Any parent who has a child that has anemia, hypogonadism, asthma, and narcolepsy should direct the child to tennis -- he will be ranked #1 for life. The real question is how many current pros have these "diagnoses?"

    2. I agree TUE's are a huge problem in tennis, just by reading about how easily del Moral was able to backdate TUE for Armstrong gave me all kinds of ideas.

      However, I think players also share certain information, they do know about "successful" academies and certain fitness coaches - maybe via shared managers or close friendships between players from the same nation (f.e. Tipsarevic/Djokovic or Petkovic/Kerber). Even Errani must have been recomended to TenisVal for her "cardiac exam" from "the best doctor for everything".

      It is known that Petkovic & Kerber both get the same pre-season tune up at the Waske/Schüttler "Tennis University" in Offenbach. Names, places overlap a lot in tennis. So there is definitly shared clandestine information to some extent, which would also explain the reluctance of players to speak up for there might be many involved.

    3. This gets into the issue of "proof" that would be required to ban a player and why most of it would be pointless. For example, let's say I am sitting in the lobby of "Dr." del Mora and witness Ms. E come into the office. She leaves 30 minutes later after going to visit "Dr." del Mora. She then runs a marathon the next day in 2hr 15min (a world record).

      Is this "proof" of anything? If I presented a video of all of the above to the WADA, would it result in a lifetime ban? A ban of any type?

      Now, if I had a video of Ms. E shooting EPO and she did not have a valid TUE, and I gave this to the WADA, I do believe it would result in a ban.

      Thus, it makes no sense for Mr. Tsonga to say "I know player X works with Doctor Y and Doctor Y is known to issue PEDS. I look at player X's performance and it is beyond what I believe is possible for a non-doping player." All of this is well known to the the public already (or willfully ignored). It will not result in any ban, no investigation, nothing. The only result is to make Mr. Tsonga look like someone with a grudge and people will ask him questions about how he "knows" that this doctor issues PEDs.

      I also would imagine that the conversations do not go quite like you expect. I don't think player X says "Hey, were do I go to get EPO?" I would imagine it would be "Hey, I am having a chronic bout of anemia. No doctor I go to has been able to cure it. I heard you had a similar case of anemia, can you recommend a doctor for me?" Now, Player Y may very well suspect that Player X is asking for EPO, but again, there is no proof. What should this player report to the WADA/ITF, "Player X might have anemia and is seeking medical attention?"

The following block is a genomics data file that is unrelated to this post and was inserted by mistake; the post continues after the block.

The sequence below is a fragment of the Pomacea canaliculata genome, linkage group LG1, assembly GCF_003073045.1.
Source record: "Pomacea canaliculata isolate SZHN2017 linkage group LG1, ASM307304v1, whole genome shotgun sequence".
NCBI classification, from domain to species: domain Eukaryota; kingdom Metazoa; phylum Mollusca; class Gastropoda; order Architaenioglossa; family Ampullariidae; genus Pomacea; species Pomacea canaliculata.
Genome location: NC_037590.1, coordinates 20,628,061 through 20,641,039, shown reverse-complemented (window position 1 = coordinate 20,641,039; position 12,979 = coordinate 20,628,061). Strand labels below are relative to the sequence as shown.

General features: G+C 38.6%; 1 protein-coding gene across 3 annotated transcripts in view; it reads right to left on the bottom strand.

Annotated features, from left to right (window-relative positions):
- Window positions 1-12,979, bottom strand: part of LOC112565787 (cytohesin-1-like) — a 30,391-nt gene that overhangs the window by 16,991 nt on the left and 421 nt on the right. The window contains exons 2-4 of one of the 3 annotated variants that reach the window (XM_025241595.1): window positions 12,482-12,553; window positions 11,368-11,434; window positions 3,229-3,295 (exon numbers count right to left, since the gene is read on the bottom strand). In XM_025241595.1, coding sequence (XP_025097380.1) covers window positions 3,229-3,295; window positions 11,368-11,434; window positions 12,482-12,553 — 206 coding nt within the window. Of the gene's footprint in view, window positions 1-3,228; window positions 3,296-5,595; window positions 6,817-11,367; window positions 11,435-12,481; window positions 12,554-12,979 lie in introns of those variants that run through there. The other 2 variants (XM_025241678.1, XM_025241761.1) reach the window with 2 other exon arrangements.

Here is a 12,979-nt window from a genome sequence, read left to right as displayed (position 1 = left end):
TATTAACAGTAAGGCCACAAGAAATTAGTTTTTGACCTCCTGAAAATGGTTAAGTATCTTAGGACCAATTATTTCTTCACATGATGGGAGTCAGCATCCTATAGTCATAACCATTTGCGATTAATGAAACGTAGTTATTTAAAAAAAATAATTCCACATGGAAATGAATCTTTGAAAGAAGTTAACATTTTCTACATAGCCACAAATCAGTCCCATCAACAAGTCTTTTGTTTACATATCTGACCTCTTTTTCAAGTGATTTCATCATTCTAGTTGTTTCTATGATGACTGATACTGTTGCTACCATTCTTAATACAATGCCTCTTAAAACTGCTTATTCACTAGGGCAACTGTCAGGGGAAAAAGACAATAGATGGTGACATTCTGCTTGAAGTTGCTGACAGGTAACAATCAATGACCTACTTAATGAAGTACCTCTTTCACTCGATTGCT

In addition, "Dr." del Mora is easily found on the internet. Much like finding prostitutes on Craigslist, PED doctors can be found on the Internet without any special inside knowledge.

    4. @MTracy:

      Sure they all suspect, but some of them DO know who is using. To say no one knows who is using is ridiculous, especially since a lot of players share doctors (see: TennisVal) and/or train in countries with extremely lax doping regulations (see: Spain).

      Dr. del Moral serviced SEVERAL tennis players, most of whom, presumably, saw each other at TennisVal. They knew his background or else they wouldn't have gone to him. Gee, how do you think they heard of him, especially since he worked with cyclists - all of whom started having "amazing" results once they worked with him. If one of them is getting doped up by him, don't you think the others in the academy know what was going on as well? They won't speak out because they were being doped as well.

  4. JMF, knowing Tsonga, I think he was refering to Fed (from the top he said, lol)

    1. This comment has been removed by the author.

    2. I thought you were only friends with the Williamses, Eric Ed

      I was wondering who he was talking about, but then I looked until I looked at the stats for 2012
      and realized that IF he is talking about a single person, but probably isn't, it has to be Novak (in the context of it being tough to lose to players who are on something).
      If I remember correctly, he also referred to Djokovic as the number one, after his recent loss in Beijing. But again, he was probably referring to the top as the top 4.

  5. "If you say the tiniest little thing, you get butchered like crazy."

    It pretty much describes the whole dilemma in tennis and why it is so hard to have players talk about doping.

    Aside from a whole-new ITF anti-doping program, which is not going to happen anytime soon, let's not fool ourselves here, it would foremostly need a change of the above mentioned attitude!

    Among fans, yes, but also in the tennis media sphere in general. Journalists need to encourage players to speak up and talk about doping. In more general terms to begin with, without name-shaming and fingerpointing, there are certainly ways to address that issue, f.i. via talking about exhaustion, expectations of fans vs realistic scenarios, thier thoughts on 5-hr-long matches and why it is that players cannot win every match and make every single final after surviving tough, long matches without a scratch.

    Like seeing Fed withdraw from Paris to me is pretty much a comment on those false expectations. That gesture points towards a more normal, human understanding of what players are capable of. I am aware of the fact that he can bloody afford to make those decision. Also, it does not rule out Fed might - or might not be doping afterall. My point was more that certain patterns of play are not to be considered "streaky" or "inconsistent" per se, but might be simply owed to normal exhaustion and fatigue clean players experience naturally. This is being acknowledged too little when Tsonga loses to Djoker or Fed or any other player. I know I cannot prove my argument here with solid facts, but from observation and through my own playing experience I feel confident to say so.